The heating pad is thus shaped to conform to the contour of the surface of the skin to be treated and is maintained at all times in close association therewith.

The pad includes an outer layer ll of heavy flannel stitched at its edges l2 to an intermediate layer of cambric l3 and a layer l4 of surgical silk on the inner face of the pad. The space between the layer of cambric l3 and the heavy flannel ll contains wire heating elements, which wires are covered with the usual asbestos cov- I ering, and are distributed over the face and neck portion of the pad in predetermined arrangement as to number, spacing and resistance so as to provide a uniform heating of the surface with which the pad is brought into contact. The heating elements are also so arranged as to provide a suitable temperature, usually between F. and 140 F. and, preferably in the neighborhood of F.

Although the above arrangement of materials comprising the pad is to be preferred, any suitable pad structure which conforms closely to the contours of the surface of the skin to be treated and which provides insulation for the heating element may be used. It is, of course, highly desirable if the pad is to be reused that the inner surface be composed of an oil impervious material such as the surgical silk above mentioned.

Heating pads l5 and I6 are similar to the pad just described except as to plan configuration and certain other details which will be pointed out hereinafter and are provided for each hand of the patient for treatment to the back of each hand (but not the palms). These pads l5 and I6 are preferably in the shape of mittens, the heating side of each containing an outer layer I I of heavy flannel, an intermediate layer l3 of cambric, and an inner layer M of surgical silk. As before, the space between the flannel II and .the cambric l3 contains heating coils I! which likewise are arranged as to space, number, and heating characteristics to provide a suitable temperature preferably in the neighborhood of If desired, these pads l5 and 16 may con tain a second'layer of surgical silk, here designated as It, to form with the inside layer of surgical silk a pocket IQ for the reception of the hand 20 of the patient, the palm of the hand facing the layer l8 and the back of the hand facing the pad proper.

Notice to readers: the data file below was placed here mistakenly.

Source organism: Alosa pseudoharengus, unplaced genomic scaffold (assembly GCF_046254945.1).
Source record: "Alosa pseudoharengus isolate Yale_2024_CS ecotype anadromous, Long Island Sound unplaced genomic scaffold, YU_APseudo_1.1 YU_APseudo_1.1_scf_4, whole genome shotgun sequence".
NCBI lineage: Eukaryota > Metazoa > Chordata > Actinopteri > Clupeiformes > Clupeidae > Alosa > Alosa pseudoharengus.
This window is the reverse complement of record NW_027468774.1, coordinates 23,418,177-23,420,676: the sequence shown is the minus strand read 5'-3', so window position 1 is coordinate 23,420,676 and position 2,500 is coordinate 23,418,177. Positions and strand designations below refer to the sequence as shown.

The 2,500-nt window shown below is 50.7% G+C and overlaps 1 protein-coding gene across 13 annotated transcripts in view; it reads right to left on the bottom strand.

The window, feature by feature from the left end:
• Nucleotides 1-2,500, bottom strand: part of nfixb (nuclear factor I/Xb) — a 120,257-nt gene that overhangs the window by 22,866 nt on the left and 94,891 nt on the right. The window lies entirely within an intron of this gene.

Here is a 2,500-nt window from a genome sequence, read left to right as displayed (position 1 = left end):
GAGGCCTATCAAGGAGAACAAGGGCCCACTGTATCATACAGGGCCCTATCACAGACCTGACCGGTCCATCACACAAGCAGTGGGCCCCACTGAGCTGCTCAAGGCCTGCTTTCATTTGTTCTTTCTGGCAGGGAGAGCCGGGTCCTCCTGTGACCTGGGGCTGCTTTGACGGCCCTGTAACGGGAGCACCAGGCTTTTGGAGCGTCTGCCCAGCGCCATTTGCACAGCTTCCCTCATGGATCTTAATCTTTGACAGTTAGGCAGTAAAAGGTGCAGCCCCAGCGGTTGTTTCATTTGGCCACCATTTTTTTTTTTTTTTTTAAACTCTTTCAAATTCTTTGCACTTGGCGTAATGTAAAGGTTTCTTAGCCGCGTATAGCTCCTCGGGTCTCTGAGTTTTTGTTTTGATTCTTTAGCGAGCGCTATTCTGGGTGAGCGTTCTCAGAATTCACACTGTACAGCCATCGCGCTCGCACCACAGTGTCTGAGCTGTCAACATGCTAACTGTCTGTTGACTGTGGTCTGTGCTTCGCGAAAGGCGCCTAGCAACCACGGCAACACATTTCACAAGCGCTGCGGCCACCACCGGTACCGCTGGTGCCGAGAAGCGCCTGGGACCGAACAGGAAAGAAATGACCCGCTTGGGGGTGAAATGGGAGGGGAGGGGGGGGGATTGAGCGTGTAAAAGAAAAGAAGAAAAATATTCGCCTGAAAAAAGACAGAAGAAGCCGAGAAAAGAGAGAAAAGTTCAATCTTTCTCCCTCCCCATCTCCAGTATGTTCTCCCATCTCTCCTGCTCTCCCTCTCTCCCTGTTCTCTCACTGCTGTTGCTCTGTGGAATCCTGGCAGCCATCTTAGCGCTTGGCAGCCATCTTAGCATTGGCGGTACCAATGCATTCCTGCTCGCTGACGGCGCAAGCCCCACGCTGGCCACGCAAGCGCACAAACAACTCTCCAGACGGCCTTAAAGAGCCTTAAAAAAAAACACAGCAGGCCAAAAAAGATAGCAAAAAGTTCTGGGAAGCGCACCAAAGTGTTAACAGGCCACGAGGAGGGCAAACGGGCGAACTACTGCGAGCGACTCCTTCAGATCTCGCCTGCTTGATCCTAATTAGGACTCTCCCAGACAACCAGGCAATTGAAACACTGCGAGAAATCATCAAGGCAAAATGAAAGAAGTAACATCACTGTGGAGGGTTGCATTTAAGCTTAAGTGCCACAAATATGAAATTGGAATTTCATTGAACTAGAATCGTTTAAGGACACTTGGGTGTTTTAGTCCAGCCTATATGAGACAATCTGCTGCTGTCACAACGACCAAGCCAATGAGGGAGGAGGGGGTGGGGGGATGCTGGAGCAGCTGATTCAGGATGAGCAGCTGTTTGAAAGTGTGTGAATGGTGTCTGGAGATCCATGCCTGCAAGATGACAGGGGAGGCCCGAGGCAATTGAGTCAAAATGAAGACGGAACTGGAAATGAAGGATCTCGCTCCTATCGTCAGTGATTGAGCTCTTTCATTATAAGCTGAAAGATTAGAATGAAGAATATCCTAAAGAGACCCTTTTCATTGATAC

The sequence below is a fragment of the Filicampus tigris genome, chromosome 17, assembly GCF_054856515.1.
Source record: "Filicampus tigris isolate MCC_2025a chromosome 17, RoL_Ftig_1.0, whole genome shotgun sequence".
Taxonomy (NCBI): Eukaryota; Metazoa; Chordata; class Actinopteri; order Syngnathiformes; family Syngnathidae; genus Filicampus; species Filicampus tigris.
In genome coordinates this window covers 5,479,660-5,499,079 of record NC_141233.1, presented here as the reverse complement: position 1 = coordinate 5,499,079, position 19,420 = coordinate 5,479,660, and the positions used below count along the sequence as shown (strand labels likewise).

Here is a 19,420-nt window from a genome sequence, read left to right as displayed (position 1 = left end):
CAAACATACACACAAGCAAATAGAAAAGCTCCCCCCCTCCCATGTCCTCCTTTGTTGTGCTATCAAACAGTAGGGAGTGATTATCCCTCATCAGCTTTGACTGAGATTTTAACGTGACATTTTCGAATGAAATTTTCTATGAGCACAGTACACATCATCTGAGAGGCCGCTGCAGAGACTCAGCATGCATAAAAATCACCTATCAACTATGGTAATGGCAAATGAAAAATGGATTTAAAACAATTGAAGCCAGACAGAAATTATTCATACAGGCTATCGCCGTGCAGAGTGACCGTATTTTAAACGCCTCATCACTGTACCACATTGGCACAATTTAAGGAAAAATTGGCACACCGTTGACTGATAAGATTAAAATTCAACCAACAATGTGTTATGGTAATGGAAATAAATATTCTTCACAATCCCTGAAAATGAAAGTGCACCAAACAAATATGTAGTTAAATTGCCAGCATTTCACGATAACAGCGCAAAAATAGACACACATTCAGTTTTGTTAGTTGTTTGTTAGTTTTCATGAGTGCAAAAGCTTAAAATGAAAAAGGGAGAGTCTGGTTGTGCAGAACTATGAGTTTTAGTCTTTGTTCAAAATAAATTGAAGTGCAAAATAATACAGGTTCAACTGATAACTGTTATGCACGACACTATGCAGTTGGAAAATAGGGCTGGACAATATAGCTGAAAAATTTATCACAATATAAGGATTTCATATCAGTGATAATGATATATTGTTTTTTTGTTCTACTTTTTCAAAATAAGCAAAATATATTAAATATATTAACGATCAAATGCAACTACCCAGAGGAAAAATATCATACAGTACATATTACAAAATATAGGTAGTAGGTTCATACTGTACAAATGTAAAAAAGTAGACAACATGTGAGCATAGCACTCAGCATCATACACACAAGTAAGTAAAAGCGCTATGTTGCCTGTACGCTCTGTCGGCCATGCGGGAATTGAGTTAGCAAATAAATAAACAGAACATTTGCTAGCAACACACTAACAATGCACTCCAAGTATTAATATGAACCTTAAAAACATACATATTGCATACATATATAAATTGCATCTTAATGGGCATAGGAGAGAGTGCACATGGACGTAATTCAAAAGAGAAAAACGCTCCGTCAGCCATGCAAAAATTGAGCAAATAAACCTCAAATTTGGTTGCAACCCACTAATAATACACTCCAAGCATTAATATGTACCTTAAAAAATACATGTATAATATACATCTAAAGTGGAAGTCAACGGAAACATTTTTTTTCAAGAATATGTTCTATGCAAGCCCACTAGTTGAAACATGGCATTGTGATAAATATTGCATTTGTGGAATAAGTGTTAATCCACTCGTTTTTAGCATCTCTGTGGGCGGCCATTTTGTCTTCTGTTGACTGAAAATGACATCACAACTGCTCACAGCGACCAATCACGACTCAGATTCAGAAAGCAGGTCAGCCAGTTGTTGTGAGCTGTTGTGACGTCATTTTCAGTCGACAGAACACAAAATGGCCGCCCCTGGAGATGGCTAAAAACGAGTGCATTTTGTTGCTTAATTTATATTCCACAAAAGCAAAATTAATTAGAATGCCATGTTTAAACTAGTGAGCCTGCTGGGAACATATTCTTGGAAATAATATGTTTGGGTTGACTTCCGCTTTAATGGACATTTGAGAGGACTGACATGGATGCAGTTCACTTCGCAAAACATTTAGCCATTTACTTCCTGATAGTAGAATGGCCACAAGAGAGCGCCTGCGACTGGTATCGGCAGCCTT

Any suitable or convenient electrical circuit for energizing the heating elements of the pad may be used. Thus an electrical cord 2|, provided with the usual plug 22, may be connected through main branch 23 to the head and neck pad and through branches 24 and 25 to hand pads l5 and IE to energize the heating elements of the pads. Simple switches 26, 21 and 28 are provided in the branches 24, 23 and 25, respectively, so that any one of the pads may be connected or disconnected without interfering with the operation of either or both of the other two pads.

To permit an application of the wax or other medicament in the molten form to the skin of a patient without causing extreme discomfort, it is highly desirable that the melting point of the wax be reduced. This result may be achieved by mixing with the wax another substance miscible therewith which possesses a melting point lower than that of the wax. Thus an oil which is liquid at normal temperatures may be mixed with the wax in a proportion which will produce a final composition having a desirable melting point. Any of a number of oils are suitable for this purpose. For example, mineral oil or cocoanut oil may be used.

I have found that a very satisfactory composition consists of a mixture of one pound of paraffin wax with two ounces of cocoanut oil and two ounces of mineral oil. The ingredients are melted together and thoroughly mixed, whereupon they are ready for application to the skin. This composition has a melting point of about 120 F. and may be readily used without discomfort to the patient.